Moving images of a forest against blue sky wrap around a 6-foot-diameter sphere at the National Oceanic and Atmospheric Administration in Boulder. In a slow progression, factories appear in the sea of trees, the sky darkens, and the upbeat music becomes increasingly somber as evidence of human encroachment takes over the visuals.
“There’s something special about moving around a 3-D space, or seeing it move around you, that makes it seem more real,” says Will Brewer, a critical media practices student who created the display for his Immersive Storytelling class.
Brewer hopes that the unique storytelling platform will reach people who wouldn’t otherwise pay attention to environmental issues or take action. “This class has shown me the possibilities of storytelling using multiple senses.”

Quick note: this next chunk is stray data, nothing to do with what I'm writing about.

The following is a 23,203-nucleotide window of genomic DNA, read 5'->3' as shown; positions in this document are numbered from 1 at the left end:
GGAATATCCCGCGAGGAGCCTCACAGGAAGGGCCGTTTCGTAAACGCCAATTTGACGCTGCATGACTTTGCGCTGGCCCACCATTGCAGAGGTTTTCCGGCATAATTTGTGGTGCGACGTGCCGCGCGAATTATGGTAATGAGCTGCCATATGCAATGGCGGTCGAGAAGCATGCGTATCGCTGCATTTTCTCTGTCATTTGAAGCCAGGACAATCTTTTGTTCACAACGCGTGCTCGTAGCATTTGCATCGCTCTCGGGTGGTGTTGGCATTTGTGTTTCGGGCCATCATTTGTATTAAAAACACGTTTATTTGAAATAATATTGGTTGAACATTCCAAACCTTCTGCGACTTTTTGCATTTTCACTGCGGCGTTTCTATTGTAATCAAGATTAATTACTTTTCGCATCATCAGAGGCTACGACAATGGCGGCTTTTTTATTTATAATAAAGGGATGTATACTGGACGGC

Pat Clark, an instructor in the departments of Critical Media Practices and Journalism, works with students on how to communicate using new visual perspectives and platforms for immersive environments, such as the dome at Fiske Planetarium and NOAA’s Science on a Sphere program. “This project challenges students to think differently about the relationship between content and visual presentation.”
Students in the 15-person class created storyboards, built the visualizations on flat screens using the digital program Adobe After Effects, and then tested them at NOAA’s SOS facility—a room-sized, global display system that uses computers and video projectors to display data and images in 3-D.
“It’s a different way of showing it; instead of just reading words on a paper and going by the numbers, it’s more of a feeling than anything else,” Brewer says. “If people can see something, and feel something, and hear it, then perhaps it will resonate with them more and provoke an action.”